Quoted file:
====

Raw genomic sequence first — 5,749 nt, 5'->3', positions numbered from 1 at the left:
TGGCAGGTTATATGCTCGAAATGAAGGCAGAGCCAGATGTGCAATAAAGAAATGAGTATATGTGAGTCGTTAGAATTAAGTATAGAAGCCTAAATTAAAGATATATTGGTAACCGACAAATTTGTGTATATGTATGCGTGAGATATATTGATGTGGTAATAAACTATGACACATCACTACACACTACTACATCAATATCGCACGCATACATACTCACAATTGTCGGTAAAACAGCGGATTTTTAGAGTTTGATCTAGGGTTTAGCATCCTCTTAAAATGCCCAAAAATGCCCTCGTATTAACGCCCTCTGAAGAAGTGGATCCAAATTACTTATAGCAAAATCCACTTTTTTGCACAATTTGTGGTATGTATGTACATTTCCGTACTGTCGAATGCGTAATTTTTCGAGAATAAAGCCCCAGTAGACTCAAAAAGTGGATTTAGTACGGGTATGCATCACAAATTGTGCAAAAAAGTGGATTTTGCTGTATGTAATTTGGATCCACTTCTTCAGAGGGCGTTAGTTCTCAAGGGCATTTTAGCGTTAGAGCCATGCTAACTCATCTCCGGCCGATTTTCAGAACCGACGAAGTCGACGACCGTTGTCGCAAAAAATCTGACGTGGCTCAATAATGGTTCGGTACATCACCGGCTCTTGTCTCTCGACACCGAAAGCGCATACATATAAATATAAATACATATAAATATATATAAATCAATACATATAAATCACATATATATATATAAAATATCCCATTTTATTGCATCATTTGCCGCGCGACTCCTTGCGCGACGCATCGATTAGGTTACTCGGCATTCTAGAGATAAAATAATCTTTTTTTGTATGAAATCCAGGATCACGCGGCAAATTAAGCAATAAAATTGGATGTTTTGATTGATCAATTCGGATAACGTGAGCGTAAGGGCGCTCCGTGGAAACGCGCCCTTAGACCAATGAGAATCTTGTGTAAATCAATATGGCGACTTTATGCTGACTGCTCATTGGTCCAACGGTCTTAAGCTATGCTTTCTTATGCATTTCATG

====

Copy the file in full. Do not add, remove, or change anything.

Raw genomic sequence first — 5,749 nt, 5'->3', positions numbered from 1 at the left:
TGGCAGGTTATATGCTCGAAATGAAGGCAGAGCCAGATGTGCAATAAAGAAATGAGTATATGTGAGTCGTTAGAATTAAGTATAGAAGCCTAAATTAAAGATATATTGGTAACCGACAAATTTGTGTATATGTATGCGTGAGATATATTGATGTGGTAATAAACTATGACACATCACTACACACTACTACATCAATATCGCACGCATACATACTCACAATTGTCGGTAAAACAGCGGATTTTTAGAGTTTGATCTAGGGTTTAGCATCCTCTTAAAATGCCCAAAAATGCCCTCGTATTAACGCCCTCTGAAGAAGTGGATCCAAATTACTTATAGCAAAATCCACTTTTTTGCACAATTTGTGGTATGTATGTACATTTCCGTACTGTCGAATGCGTAATTTTTCGAGAATAAAGCCCCAGTAGACTCAAAAAGTGGATTTAGTACGGGTATGCATCACAAATTGTGCAAAAAAGTGGATTTTGCTGTATGTAATTTGGATCCACTTCTTCAGAGGGCGTTAGTTCTCAAGGGCATTTTAGCGTTAGAGCCATGCTAACTCATCTCCGGCCGATTTTCAGAACCGACGAAGTCGACGACCGTTGTCGCAAAAAATCTGACGTGGCTCAATAATGGTTCGGTACATCACCGGCTCTTGTCTCTCGACACCGAAAGCGCATACATATAAATATAAATACATATAAATATATATAAATCAATACATATAAATCACATATATATATATAAAATATCCCATTTTATTGCATCATTTGCCGCGCGACTCCTTGCGCGACGCATCGATTAGGTTACTCGGCATTCTAGAGATAAAATAATCTTTTTTTGTATGAAATCCAGGATCACGCGGCAAATTAAGCAATAAAATTGGATGTTTTGATTGATCAATTCGGATAACGTGAGCGTAAGGGCGCTCCGTGGAAACGCGCCCTTAGACCAATGAGAATCTTGTGTAAATCAATATGGCGACTTTATGCTGACTGCTCATTGGTCCAACGGTCTTAAGCTATGCTTTCTTATGCATTTCATG